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Monday, September 28, 2020
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Arts + Culture Movies Raising the wage for tipped workers

Raising the wage for tipped workers

'Waging Change' by Berkeley filmmaker Abby Ginzberg tracks the fight for better service industry pay, from 9/11 to #MeToo.


Waging Change, a movie by Berkeley filmmaker Abby Ginzberg about the tipped minimum wage, was set to screen at the Castro Theatre in March, but was cancelled due to the pandemic. Now, in honor of Labor Day, the movie will screen online for free followed by a Q&A on Thursday, September 10 at 5pm. 

Saru Jayaraman is featured in the movie and will be one of the people in the discussion after the screening. She directs the Food Labor Research Center at the University of California, Berkeley, and she is co-founder and president of the Restaurant Opportunities Centers United, as well as co-founding One Fair Wage. The San Francisco Chronicle selected her as its 2019 Visionary of the Year for her work to end the tipped minimum wage.

When Ginzberg heard Jayaraman speak a few years ago, she was stunned to hear that in many states, tipped workers make only $2.13 an hour. 

“I was floored,” said Ginzberg. “I literally couldn’t believe it. I’m a relatively well-educated person in labor issues, and if I didn’t know, I could guarantee millions of other people didn’t know.” 

Ginzberg, a  Peabody-award winner, who recently made a movie about Oakland Congresswoman Barbara Lee, Stay Woke: Barbara Lee Speaks for Me, made Waging Change in response. It features Congresswoman Alexandria Ocasio Cortez; actors Lily Tomlin and Jane Fonda, who have been working to end the tipped minimum wage in Michigan; and former food policy Op Ed writer for the New York Times Mark Bittman. 

The documentary follows workers in Chicago, Detroit, and New Orleans and their efforts to end the federal tipped minimum wage for restaurant servers and bartenders and the #MeToo movement’s efforts to end sexual harassment.

The two issues are linked, according to Jayaraman. She says she realized that while on a tour for her book, Behind the Kitchen Door.

“All these women came up to me to share the most horrific stories of being sexually harassed in restaurants. They’d gone on to work in other jobs, but it set the standard,” she said. “When we asked, ‘Did you experience unwanted sexual behavior?’ 90 percent of workers said yes. When you have a subminimum wage, women are forced to live off their tips, and they’re essentially told, ‘Objectify yourself.’”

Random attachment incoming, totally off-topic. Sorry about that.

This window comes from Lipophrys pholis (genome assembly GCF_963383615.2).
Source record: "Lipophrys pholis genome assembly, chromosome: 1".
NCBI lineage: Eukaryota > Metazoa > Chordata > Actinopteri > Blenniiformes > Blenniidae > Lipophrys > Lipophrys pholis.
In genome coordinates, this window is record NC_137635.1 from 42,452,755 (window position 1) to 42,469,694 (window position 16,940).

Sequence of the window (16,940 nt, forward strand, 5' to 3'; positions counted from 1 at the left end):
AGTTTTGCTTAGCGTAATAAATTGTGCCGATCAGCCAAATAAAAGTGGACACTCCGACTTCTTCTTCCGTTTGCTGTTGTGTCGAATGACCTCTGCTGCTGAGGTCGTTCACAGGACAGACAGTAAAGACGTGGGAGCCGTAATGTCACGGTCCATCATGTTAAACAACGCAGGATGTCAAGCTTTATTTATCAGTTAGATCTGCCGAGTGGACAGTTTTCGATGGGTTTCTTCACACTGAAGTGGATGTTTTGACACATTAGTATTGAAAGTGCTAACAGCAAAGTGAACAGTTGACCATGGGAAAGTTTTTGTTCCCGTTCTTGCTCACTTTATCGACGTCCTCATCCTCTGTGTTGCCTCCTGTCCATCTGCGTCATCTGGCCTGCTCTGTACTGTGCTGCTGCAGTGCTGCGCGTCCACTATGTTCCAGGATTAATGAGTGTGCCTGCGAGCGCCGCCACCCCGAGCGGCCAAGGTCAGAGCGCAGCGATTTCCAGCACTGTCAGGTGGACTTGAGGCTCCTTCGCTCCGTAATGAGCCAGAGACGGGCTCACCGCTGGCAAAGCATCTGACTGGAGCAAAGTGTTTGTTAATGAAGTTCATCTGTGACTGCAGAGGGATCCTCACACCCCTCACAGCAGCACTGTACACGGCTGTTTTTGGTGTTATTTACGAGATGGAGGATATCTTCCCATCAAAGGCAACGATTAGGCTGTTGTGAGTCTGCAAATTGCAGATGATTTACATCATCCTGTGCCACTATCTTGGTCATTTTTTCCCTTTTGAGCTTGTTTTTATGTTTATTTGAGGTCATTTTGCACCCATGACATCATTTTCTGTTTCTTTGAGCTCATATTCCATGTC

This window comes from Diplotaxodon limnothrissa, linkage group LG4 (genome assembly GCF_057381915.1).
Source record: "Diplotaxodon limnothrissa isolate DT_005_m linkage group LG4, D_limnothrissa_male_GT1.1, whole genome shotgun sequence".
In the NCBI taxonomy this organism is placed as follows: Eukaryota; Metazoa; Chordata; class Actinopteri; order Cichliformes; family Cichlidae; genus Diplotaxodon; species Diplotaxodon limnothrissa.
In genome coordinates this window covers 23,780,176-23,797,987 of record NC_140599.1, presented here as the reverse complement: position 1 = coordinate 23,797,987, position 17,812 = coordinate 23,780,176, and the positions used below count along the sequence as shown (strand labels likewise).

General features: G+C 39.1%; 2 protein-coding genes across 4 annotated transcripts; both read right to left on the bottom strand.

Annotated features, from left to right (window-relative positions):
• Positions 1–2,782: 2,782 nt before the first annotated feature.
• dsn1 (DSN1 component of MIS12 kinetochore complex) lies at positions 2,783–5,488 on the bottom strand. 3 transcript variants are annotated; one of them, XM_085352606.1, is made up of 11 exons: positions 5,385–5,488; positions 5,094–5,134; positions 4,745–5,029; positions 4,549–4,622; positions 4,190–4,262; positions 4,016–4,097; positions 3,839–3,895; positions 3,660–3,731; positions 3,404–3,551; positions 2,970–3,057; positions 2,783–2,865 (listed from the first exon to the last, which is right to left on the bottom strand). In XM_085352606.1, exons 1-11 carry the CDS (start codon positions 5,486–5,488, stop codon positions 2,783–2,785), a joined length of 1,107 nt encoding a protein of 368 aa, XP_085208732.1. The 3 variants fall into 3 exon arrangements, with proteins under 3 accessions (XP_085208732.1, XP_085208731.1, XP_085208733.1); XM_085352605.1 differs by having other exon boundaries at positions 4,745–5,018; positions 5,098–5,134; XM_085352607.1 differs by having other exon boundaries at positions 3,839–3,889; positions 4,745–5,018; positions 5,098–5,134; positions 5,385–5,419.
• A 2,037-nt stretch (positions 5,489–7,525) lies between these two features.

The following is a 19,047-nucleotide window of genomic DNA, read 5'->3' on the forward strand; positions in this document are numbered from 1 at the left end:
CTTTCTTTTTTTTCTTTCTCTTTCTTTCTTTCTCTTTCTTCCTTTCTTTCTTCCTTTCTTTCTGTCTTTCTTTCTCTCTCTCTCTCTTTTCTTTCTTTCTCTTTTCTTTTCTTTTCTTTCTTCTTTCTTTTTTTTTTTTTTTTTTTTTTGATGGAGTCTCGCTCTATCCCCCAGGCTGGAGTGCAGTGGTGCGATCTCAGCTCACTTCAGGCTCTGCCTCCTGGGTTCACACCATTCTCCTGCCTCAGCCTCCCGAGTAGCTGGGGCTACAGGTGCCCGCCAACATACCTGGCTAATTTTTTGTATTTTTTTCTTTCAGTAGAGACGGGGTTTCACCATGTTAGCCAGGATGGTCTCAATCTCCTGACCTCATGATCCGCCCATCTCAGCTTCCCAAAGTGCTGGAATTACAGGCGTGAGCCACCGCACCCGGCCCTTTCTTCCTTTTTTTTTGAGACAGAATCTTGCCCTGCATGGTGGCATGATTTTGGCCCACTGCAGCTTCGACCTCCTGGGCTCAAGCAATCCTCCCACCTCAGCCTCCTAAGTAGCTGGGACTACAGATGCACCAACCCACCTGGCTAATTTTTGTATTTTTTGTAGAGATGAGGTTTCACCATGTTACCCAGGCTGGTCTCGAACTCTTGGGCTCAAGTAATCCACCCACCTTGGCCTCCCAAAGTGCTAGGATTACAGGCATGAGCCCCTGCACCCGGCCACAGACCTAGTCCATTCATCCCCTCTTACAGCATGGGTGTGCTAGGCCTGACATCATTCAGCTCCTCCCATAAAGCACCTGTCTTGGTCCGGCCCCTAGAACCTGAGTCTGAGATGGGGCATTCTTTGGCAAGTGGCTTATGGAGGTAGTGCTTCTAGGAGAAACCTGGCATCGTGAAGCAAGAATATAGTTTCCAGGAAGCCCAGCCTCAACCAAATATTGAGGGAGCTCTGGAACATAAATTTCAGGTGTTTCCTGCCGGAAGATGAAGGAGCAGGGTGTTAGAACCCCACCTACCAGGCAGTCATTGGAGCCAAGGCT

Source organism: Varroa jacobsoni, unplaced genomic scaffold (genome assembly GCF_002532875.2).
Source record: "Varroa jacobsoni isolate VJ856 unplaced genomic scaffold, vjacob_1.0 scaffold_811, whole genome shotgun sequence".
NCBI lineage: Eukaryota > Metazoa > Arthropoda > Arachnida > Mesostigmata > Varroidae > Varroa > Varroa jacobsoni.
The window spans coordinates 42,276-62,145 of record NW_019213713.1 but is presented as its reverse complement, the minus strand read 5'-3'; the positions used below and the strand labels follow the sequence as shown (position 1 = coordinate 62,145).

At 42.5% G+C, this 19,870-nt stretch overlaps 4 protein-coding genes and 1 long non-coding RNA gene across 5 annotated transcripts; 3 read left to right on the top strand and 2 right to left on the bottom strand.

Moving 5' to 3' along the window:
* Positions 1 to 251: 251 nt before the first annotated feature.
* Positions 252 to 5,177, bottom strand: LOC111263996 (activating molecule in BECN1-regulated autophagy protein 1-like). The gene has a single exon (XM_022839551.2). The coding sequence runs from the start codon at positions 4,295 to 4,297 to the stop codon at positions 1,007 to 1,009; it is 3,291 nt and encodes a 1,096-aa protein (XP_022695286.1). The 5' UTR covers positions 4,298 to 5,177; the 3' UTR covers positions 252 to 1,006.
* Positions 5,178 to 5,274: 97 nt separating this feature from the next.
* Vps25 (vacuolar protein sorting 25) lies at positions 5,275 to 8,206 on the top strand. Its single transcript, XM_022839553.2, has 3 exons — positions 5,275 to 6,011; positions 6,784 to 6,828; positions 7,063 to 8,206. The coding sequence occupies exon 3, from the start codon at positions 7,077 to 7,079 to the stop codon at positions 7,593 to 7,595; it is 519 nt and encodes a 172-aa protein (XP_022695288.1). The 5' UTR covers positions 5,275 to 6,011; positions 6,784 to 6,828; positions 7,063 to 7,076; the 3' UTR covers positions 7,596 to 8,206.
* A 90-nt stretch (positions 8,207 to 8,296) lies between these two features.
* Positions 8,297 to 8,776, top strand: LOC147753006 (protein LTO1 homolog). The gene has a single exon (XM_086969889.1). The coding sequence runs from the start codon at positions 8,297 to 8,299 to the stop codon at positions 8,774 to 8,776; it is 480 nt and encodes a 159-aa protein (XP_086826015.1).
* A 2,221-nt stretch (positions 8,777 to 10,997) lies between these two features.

After graduating from Yale Law School, Jayaraman worked with immigrant workers in Long Island.  On 9/11, 73 workers died at a restaurant at the top of the World Trade Center, Windows on the World, and 300 lost their jobs. Fekkak Mamdouh, a Moroccan immigrant who had been a waiter at Windows on the World, reached out to Jayaraman for help, and the two of them founded ROC United, to improve restaurant workers’ wages and conditions. 

The issue of tipped workers is one many people can understand, Jayaraman thinks. One out of two Americans work in the restaurant industry at some point, she says. Or their children work in restaurants. Or they eat out. 

“When you tip, you think you’re giving them something extra, but you’re subsidizing a multimillion-dollar industry,” she said about states where the wage is $2.13 (California is not one of them). “It epitomizes the dangerous future this country is heading toward with growing income inequity and unbridled power on the part of corporations. People generally know there’s inequality, but they don’t understand the scale of it. It’s not just low wage – it’s no wage after taxes, and it comes out of Jim Crow.”

Jayaraman and others are fighting the National Restaurant Association, which they call the “other NRA,” which has lobbied the government to keep the federal minimum wage for tipped workers at $2.13 an hour since 1991.

Ginzburg spent three years making the film. She planned to end it with a success story – Initiative 77, raising the minimum wage for tipped workers in Washington D.C., passed in October 2018, in spite of strong opposition from the NRA. But a few months later, lawmakers overturned the initiative.

“The DC city council basically nullified what the voters did,” Ginzberg said.  “I filmed for another year and I had to finish it because it was in a film festival. Then the House of Representatives voted to eliminate the tipped minimum wage, and that gave me an ending.”

Ginzberg hopes people will get involved with this fight. She says recently the Biden campaign came out in favor of ending the tipped minimum wage and raising it nationally to $15 per hour. Before things shut down, she did live screenings, including at DOC NYC, and she says  the movie generated a lot of interest. 

“I ask at screenings how many of people had heard about this before they came, and maybe 10 percent have,” she said. “We’re trying to educate people.”

Thur/10, 5pm
Online, free with registration 

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